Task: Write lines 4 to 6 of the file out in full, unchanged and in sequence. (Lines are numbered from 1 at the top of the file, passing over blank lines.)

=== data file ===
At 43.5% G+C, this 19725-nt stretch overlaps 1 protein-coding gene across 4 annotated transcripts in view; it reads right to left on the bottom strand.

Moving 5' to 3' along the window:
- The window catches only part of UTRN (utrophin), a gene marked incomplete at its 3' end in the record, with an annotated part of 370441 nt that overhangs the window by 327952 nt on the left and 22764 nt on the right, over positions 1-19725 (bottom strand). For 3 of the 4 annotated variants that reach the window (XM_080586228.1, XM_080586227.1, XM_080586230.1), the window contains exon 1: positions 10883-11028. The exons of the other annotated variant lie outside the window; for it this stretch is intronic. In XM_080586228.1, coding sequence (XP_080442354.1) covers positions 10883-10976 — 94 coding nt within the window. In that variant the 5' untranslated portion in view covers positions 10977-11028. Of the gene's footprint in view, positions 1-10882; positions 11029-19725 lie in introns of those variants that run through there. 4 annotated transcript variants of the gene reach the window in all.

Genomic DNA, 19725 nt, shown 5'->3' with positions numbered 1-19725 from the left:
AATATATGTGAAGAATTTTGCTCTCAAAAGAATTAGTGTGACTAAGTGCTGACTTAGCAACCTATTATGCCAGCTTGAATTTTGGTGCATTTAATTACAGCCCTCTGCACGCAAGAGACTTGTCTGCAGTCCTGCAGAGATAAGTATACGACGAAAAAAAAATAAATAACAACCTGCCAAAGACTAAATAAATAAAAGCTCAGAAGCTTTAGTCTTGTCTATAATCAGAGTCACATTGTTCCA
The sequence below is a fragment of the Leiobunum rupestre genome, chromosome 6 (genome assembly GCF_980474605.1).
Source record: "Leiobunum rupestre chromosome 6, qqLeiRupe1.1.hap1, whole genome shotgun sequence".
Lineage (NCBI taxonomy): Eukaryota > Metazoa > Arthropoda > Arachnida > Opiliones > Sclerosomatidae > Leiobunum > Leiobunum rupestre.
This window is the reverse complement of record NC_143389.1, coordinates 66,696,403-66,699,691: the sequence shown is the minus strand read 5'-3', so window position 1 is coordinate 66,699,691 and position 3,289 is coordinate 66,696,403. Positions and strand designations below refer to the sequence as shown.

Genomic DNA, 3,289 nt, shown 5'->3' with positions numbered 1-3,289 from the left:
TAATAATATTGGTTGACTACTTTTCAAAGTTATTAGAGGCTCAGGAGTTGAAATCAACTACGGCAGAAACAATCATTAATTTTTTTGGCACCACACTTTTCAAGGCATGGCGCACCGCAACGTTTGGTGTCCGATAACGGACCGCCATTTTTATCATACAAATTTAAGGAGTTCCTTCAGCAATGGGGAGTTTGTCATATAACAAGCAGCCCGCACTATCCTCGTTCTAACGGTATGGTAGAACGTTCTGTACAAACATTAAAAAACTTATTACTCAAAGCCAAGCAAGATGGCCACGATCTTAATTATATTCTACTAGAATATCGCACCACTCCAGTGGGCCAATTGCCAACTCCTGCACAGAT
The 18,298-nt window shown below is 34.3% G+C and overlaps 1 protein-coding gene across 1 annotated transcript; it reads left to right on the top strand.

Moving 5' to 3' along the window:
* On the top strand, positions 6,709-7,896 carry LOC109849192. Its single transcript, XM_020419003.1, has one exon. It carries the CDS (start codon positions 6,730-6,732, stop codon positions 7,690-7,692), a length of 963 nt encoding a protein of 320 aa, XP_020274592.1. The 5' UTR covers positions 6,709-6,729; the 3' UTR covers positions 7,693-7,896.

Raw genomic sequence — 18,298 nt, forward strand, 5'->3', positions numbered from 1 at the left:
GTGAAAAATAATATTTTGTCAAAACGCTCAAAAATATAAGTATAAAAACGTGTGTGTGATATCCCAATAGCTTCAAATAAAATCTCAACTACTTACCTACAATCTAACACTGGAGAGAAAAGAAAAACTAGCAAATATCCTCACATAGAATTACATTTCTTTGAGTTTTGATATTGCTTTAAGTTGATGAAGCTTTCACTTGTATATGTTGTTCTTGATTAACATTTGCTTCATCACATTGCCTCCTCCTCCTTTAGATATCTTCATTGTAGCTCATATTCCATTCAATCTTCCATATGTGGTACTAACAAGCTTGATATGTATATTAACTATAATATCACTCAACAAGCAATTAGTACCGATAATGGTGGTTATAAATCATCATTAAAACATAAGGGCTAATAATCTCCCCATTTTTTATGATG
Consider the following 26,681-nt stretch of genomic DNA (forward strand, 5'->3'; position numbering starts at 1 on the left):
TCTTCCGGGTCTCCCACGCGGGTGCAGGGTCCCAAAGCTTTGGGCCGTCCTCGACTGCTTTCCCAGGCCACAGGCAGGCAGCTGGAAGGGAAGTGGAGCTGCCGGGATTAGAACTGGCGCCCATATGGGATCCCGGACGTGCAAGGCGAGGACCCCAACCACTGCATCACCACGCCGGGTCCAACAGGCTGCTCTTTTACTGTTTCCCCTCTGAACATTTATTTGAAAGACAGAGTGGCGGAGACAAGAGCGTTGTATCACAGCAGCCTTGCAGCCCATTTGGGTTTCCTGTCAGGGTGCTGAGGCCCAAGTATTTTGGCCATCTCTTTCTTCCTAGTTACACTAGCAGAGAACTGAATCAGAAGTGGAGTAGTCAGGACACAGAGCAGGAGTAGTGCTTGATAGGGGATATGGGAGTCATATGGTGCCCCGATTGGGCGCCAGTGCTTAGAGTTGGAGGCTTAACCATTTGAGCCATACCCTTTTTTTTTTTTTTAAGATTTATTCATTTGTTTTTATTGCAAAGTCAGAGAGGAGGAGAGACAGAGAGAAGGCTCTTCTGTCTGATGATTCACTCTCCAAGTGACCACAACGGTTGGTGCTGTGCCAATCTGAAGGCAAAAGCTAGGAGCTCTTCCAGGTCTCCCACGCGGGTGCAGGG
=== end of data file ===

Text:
Genomic DNA, 19725 nt, shown 5'->3' with positions numbered 1-19725 from the left:
AATATATGTGAAGAATTTTGCTCTCAAAAGAATTAGTGTGACTAAGTGCTGACTTAGCAACCTATTATGCCAGCTTGAATTTTGGTGCATTTAATTACAGCCCTCTGCACGCAAGAGACTTGTCTGCAGTCCTGCAGAGATAAGTATACGACGAAAAAAAAATAAATAACAACCTGCCAAAGACTAAATAAATAAAAGCTCAGAAGCTTTAGTCTTGTCTATAATCAGAGTCACATTGTTCCA
The sequence below is a fragment of the Leiobunum rupestre genome, chromosome 6 (genome assembly GCF_980474605.1).